Kaakinen notes that the cost of homeless people using services such as emergency healthcare, the police, and the justice system far outstrips the cost of people receiving proper housing. Contrast this with the most recent homelessness expenditure statistics released in England in October 2020, in the midst of the pandemic: “Councils [in England] spent almost £1.2 billion [US$1.65 billion] providing temporary accommodation for homeless households between April 2019 and March 2020. This has increased by 9 per cent in the last year and 55 per cent in the last five years.” (Shelter) And of this considerable total spent on temporary accommodation by councils in England alone in 2020, 87 per cent went to private landlords, letting agents, and companies.
England and most of its European neighbors have far larger populations than Finland,* and so homeless numbers there are inevitably higher. However, comparing England’s policy of spending on short-term housing with Finland’s longer-term outlook on resolving homelessness and the moral is clear: “The message from homeless people about homelessness has always been that it has to be a permanent housing, a safe place—not a shelter or a hostel,” said Kaakinen. (The Globe and Mail) Finnish state policy (and political will) of ensuring at least 25 per cent affordable social housing in any new housing area also makes a difference when compared with other European nations.
In a declaration to combat homelessness launched on 21 June, the European Commission’s commitments identified factors that align quite closely with Finland’s decades-long policy:
• No one sleeps rough for lack of accessible, safe and appropriate emergency accommodation;
• No one lives in emergency or transitional accommodation longer than is required for successful move-on to a permanent housing solution;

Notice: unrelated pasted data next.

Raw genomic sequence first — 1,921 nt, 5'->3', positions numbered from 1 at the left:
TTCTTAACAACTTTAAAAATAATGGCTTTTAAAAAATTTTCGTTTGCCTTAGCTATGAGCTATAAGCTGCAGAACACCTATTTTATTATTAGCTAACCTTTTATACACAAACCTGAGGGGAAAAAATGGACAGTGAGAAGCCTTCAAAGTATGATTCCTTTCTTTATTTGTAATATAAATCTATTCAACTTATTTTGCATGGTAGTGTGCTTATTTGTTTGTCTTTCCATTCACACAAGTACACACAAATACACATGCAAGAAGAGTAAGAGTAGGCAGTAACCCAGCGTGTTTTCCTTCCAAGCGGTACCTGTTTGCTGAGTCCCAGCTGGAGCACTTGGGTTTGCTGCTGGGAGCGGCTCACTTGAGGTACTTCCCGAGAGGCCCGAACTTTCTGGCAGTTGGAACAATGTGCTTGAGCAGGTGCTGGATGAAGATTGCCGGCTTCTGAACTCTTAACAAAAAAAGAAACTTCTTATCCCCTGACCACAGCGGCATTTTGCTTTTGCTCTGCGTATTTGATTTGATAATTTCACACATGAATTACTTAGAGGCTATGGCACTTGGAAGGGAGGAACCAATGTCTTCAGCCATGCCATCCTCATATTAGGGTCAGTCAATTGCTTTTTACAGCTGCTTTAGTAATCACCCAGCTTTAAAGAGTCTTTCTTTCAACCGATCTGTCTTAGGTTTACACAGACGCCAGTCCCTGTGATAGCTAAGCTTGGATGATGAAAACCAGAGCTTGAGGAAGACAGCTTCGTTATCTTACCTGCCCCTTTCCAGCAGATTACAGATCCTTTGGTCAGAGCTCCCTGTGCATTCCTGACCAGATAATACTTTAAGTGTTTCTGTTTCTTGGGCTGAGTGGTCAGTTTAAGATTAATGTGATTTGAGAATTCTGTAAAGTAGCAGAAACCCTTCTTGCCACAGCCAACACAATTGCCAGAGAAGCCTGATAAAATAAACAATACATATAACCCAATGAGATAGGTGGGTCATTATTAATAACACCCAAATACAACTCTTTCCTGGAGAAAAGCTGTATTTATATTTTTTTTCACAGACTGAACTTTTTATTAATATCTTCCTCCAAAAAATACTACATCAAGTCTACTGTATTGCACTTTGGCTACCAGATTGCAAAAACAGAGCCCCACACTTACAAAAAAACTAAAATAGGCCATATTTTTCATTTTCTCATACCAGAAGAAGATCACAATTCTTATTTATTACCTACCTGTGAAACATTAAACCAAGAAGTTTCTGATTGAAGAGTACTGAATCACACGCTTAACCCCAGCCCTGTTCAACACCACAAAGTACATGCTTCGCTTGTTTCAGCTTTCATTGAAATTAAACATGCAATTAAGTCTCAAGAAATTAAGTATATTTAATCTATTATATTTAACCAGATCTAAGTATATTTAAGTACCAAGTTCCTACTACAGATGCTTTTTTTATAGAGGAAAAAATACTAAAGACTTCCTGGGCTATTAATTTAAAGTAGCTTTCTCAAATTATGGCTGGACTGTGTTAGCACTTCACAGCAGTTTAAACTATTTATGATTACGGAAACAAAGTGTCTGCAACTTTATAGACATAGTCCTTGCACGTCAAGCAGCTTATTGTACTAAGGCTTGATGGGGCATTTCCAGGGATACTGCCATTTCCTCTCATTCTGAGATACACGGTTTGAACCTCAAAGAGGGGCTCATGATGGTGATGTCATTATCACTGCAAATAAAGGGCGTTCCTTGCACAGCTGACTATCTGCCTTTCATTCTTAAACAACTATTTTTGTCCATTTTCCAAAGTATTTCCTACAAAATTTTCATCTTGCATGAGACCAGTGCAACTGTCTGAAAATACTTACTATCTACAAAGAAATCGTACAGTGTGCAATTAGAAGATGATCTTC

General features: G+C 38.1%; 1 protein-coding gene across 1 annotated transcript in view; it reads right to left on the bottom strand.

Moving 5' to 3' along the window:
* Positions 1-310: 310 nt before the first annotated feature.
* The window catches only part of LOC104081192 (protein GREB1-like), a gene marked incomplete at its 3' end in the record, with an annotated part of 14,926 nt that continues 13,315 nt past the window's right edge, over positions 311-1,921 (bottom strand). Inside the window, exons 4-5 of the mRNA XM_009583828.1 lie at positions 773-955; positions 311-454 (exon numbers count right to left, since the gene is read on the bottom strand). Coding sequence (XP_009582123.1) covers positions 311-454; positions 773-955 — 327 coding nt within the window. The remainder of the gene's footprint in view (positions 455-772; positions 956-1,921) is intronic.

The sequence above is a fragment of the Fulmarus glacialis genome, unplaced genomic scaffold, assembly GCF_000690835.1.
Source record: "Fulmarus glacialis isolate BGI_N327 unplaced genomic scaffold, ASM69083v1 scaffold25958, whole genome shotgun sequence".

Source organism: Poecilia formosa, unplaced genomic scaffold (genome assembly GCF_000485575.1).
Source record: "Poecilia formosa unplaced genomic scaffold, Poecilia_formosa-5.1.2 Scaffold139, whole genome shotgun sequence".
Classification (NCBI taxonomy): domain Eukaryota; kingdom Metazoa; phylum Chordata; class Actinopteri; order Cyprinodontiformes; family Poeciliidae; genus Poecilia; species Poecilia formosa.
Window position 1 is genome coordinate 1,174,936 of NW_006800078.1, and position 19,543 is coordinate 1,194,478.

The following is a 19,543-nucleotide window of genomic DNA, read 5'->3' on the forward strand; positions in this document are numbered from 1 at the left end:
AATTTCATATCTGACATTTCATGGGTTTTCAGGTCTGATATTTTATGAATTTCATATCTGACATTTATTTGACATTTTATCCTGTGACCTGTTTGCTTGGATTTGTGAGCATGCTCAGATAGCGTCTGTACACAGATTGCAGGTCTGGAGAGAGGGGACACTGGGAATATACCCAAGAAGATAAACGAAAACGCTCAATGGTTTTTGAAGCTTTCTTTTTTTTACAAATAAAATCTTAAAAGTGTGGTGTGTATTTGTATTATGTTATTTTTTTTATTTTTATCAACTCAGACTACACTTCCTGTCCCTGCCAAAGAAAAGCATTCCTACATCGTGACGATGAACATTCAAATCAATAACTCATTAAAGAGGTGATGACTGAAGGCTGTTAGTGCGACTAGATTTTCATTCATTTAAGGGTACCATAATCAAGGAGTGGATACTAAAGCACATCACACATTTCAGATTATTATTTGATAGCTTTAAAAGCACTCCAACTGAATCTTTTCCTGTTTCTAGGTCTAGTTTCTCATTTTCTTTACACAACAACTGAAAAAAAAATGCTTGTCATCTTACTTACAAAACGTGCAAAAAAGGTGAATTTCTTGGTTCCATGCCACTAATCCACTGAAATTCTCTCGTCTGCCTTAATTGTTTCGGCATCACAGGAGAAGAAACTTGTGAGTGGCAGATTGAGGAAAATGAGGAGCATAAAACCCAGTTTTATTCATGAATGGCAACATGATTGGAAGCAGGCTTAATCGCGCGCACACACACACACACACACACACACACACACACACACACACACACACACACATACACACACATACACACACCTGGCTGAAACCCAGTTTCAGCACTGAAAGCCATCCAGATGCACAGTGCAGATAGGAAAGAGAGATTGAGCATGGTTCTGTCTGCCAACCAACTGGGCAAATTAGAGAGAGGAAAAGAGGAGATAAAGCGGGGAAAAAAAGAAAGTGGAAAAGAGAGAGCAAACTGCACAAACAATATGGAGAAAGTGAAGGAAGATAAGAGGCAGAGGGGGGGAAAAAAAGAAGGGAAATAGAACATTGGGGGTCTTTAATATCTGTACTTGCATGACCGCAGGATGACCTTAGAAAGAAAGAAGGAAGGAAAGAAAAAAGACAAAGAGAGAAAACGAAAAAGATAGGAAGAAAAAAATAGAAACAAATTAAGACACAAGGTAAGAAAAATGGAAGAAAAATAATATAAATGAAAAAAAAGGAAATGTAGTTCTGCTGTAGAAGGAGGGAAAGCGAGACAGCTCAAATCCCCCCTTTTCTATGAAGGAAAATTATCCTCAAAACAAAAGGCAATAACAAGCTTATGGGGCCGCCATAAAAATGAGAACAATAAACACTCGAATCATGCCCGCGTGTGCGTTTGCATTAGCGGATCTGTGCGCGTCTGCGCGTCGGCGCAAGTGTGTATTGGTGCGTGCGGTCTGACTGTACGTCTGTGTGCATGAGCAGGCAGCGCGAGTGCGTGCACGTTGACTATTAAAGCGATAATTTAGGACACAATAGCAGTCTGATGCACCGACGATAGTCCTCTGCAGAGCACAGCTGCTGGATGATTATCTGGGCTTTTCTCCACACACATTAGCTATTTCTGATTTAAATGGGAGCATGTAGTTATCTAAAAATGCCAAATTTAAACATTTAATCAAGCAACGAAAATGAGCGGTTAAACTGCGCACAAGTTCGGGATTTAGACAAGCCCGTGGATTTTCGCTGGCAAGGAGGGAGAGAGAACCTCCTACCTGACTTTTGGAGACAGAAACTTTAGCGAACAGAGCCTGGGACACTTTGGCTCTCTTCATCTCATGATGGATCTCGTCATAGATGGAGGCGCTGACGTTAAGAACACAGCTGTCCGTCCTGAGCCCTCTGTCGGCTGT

• No one is discharged from any institution (e.g. prison, hospital, care facility) without an offer of appropriate housing;
• Evictions should be prevented whenever possible and no one is evicted without assistance for an appropriate housing solution, when needed;
• No one is discriminated due to their homelessness status. (EU Commission)
There are encouraging signs that the Housing First model is beginning to be replicated outside of Finland, including in the EU, Asia, and North America. Finland’s accomplishment has been to confront the issue head-on, including the self-evident fact that there is homelessness because, for complex societal and economic reasons, people have nowhere to live. It would seem that in order to realize the EU Commission’s definition of ending homelessness, policymakers and advocates should attack the “root cause” of homelessness, while also stepping back and examining the causal factors of this complex social blight and source of suffering. The result has been less wasted money funneled toward private profiteers and short-term solutions, while homeless people themselves have a real opportunity to become equal stakeholders in society thanks to the compassion and enlightened values of the government, non-profit, and private sectors.
* As of September 2020, the total number of homeless in England was estimated to be 242,070 when both male and female households registering as homeless were combined, while in Finland the total number of homeless households was around 4,542 in the same year.
Buswell Jr., Robert E.. and Donald S. Lopez Jr. (eds.). 2014. The Princeton Dictionary of Buddhism. Princeton and Oxford: Princeton University Press.
Homelessness and human rights (United Nations Office of the High Commissioner)
‘Simply not an option’: How Finland is solving the problem of homelessness (The Globe and Mail)
Housing is a human right: How Finland is eradicating homelessness (CBC)
Housing First in Finland
Bill for homeless accommodation soars to £1.2 billion (Shelter)
European platform to combat homelessness is launched (European Commission)
Four graphs showing the state of homelessness in England (Inside Housing)
Report 2021: Homelessness in Finland 2020 (The Housing Finance and Development Centre of Finland)